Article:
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Medications found in florida redfish


FIU’s Environmental Institute has completed a second study of fish and pharmaceuticals in Florida, this time showing drugs dispersed in sewage appear in the tissues and blood of red fish. Credit: Florida International University

Drug contaminants were found in the blood and other tissues of redfish in Florida waters during a year-long study by the FIU and Bonefish & Tarpon Trust (BTT).

Cardiovascular drugs, opioid pain relievers, and psychoactive drugs were most commonly discovered. The antiarrhythmic drug flecainide and the opioid pain reliever tramadol were detected in more than 50% of the red fish. The antipsychotic drug flupentixol was detected above safe levels in one in five red fish samples.

This research follows A similar study on bone thickness In the Florida Keys which also revealed high levels of pharmaceutical contamination shows that these waterborne contaminants are a statewide concern. Similar to the results from the bony fish study, pharmaceuticals were found in all sampled estuaries, with an average of two drugs per fish and a maximum of five. Only seven of the 113 fish sampled had no drugs in their system. On average, 25.7% of the fish exceeded the level of drugs deemed safe, which is about a third of the therapeutic levels in humans.

“These studies of bonefish and redfish are the first to document the troubling presence of MIDs in species important to Florida’s recreational fisheries,” said Jennifer Rehage, FIU Professor and lead researcher on the study. “With many of these drugs affecting other fish species and the types of pharmaceuticals out there, we are concerned about the role drugs play in the health of our fisheries. We will continue this work to get more answers to these troubling questions.”

Scientists, volunteer guides and anglers sampled redfish in nine of Florida’s most important estuaries: Pensacola, Apalachicola, Cedar Key, Tampa Bay, Charlotte Harbor, Florida Bay, North Indian River Lagoon, St. Augustine and Jacksonville.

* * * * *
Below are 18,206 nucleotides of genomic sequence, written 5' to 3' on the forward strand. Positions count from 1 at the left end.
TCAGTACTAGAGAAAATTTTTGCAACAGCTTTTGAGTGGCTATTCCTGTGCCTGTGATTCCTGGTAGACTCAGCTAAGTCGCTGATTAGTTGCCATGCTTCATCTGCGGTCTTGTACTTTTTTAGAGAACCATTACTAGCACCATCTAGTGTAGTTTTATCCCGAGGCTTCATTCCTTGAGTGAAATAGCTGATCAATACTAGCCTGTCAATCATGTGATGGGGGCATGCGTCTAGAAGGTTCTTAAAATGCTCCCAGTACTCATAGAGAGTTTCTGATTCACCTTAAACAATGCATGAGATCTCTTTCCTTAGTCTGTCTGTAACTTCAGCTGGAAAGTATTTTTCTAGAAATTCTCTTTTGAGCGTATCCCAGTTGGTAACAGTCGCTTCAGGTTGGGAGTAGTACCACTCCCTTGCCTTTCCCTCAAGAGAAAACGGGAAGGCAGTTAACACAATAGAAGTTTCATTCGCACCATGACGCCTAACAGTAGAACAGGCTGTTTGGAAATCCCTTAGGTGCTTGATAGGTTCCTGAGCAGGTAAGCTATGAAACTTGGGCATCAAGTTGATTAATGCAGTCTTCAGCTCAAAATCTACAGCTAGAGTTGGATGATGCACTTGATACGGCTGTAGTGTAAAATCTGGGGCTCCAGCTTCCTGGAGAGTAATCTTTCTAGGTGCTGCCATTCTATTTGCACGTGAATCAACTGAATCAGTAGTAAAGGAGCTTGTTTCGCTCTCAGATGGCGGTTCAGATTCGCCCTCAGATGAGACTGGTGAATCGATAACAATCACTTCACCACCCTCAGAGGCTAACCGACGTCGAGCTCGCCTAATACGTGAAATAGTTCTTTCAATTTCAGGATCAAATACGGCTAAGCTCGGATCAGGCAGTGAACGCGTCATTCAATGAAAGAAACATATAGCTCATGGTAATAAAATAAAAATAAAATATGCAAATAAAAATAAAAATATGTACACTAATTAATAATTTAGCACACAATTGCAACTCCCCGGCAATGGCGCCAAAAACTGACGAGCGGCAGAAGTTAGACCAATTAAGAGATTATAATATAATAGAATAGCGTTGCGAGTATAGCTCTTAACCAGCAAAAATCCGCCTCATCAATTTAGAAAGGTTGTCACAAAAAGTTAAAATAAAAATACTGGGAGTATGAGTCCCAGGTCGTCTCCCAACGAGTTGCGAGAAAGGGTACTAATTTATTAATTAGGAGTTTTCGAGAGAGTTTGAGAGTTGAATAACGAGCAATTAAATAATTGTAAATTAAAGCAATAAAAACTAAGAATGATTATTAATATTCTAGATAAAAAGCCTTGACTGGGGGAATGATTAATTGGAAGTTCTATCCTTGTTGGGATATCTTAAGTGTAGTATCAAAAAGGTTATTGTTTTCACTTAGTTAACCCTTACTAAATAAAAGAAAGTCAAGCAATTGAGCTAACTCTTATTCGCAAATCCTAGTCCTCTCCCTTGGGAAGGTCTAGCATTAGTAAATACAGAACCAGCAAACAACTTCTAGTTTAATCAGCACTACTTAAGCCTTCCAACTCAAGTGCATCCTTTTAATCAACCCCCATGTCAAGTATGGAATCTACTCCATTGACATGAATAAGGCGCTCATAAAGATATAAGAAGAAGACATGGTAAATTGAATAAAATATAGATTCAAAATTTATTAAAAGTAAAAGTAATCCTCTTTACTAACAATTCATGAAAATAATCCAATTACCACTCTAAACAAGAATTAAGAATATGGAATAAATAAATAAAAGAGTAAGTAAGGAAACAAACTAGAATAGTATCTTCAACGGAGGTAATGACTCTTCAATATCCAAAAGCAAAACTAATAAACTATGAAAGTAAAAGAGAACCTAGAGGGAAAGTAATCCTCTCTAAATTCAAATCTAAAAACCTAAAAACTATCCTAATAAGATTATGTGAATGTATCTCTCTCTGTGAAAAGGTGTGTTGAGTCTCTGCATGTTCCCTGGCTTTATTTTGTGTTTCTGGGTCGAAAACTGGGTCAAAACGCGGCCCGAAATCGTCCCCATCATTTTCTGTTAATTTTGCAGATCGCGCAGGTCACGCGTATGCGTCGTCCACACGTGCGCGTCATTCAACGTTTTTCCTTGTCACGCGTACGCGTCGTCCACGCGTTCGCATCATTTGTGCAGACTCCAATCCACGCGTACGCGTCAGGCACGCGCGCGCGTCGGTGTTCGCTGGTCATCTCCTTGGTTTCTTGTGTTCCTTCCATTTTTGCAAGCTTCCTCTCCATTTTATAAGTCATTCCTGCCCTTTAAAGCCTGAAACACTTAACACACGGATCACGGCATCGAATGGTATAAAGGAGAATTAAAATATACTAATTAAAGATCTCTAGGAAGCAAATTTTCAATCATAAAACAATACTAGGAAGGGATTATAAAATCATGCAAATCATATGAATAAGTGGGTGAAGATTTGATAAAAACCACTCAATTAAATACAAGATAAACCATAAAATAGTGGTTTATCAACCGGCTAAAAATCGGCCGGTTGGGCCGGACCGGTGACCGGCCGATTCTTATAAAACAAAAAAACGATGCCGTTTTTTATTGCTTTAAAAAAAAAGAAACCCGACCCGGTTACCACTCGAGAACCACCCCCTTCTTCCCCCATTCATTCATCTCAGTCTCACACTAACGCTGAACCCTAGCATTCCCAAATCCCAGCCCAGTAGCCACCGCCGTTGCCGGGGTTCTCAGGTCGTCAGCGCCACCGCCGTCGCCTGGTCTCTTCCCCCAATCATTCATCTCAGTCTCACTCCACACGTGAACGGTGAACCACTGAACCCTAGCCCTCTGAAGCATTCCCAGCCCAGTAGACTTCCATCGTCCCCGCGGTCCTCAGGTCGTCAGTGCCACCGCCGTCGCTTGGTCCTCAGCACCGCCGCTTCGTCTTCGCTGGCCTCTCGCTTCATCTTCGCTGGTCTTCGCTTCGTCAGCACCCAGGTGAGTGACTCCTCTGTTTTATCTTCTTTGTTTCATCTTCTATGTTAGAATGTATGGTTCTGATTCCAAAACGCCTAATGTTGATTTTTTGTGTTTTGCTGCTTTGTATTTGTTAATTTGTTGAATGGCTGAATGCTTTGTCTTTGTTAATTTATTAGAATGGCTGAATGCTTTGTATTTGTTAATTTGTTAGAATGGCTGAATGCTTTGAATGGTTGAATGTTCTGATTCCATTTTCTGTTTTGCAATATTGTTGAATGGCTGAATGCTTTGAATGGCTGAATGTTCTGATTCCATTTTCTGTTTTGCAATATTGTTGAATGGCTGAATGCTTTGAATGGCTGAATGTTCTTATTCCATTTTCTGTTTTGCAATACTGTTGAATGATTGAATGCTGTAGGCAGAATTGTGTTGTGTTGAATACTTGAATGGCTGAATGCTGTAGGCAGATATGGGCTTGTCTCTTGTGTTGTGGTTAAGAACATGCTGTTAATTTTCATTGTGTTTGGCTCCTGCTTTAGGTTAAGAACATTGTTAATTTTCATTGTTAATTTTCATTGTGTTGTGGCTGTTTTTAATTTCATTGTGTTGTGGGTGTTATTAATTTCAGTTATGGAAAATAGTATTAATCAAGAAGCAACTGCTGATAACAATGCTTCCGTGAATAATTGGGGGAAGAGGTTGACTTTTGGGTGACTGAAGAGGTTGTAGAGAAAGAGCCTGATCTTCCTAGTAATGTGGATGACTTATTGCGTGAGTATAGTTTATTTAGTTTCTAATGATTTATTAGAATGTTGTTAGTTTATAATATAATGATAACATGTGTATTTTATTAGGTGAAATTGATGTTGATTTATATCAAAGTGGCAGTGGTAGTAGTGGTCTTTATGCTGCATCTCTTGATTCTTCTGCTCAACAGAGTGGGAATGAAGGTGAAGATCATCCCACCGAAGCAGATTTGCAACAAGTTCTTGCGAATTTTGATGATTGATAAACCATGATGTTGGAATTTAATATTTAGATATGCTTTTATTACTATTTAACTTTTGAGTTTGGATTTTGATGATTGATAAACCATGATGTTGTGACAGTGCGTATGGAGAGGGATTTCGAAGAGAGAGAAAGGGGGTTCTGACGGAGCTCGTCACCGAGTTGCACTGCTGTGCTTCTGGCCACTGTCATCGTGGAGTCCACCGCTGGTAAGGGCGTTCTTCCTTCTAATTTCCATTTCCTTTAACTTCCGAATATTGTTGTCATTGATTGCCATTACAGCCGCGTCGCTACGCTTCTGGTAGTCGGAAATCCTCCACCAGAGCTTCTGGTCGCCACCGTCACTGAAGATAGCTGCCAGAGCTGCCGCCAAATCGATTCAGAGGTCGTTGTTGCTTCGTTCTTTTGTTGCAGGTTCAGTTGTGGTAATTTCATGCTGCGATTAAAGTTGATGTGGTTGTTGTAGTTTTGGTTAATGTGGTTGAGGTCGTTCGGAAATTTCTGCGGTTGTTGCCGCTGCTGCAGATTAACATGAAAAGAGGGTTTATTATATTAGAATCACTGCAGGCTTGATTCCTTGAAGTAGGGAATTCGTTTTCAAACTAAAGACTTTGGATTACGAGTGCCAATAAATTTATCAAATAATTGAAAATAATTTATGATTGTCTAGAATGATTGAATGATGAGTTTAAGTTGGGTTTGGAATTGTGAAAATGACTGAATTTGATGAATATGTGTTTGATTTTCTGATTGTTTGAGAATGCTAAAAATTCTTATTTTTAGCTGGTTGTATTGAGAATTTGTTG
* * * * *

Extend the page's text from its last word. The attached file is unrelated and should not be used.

“The results underscore the urgent need to modernize Florida’s wastewater treatment systems,” said BTT President and CEO Jim McDuffie. “Human pollutants like this pose a significant threat to Florida’s recreational fisheries, which have an annual economic impact of $13.9 billion and directly support more than 120,000 jobs.”

Nearly five billion prescriptions are filled each year in the United States, yet there are no environmental regulations for drug production or worldwide disposal. Pharmaceutical contaminants originate most often from human wastewater and are not adequately removed by conventional water treatment. They remain active in low doses and can be continuously released, and exposure can affect all aspects of fish behaviour, with negative consequences for their reproduction and survival. Pharmaceutical contaminants have been shown to affect all aspects of fish life, including feeding, activity, socialization, and migratory behavior.

“Florida is a leader in addressing water quality and wastewater infrastructure issues, including converting sewer systems to wastewater treatment,” said Kelly Ralston, BTT vice president for conservation and public policy. “The results of this study indicate that there are additional opportunities for improvement by retrofitting existing wastewater treatment plants with innovative technologies, such as ozone treatment, to remove pharmaceuticals and demand such technology in new wastewater facilities.”

more information:
Study of pharmaceutical contaminants of red fish: www.bonefishtarpontrust.org/do…-Redfish-handout.pdf

Provided by Florida International University

the quote: Florida Redfish Pharmaceuticals (2023, April 4)accessed April 4, 2023 from https://phys.org/news/2023-04-pharmaceuticals-florida-redfish.html

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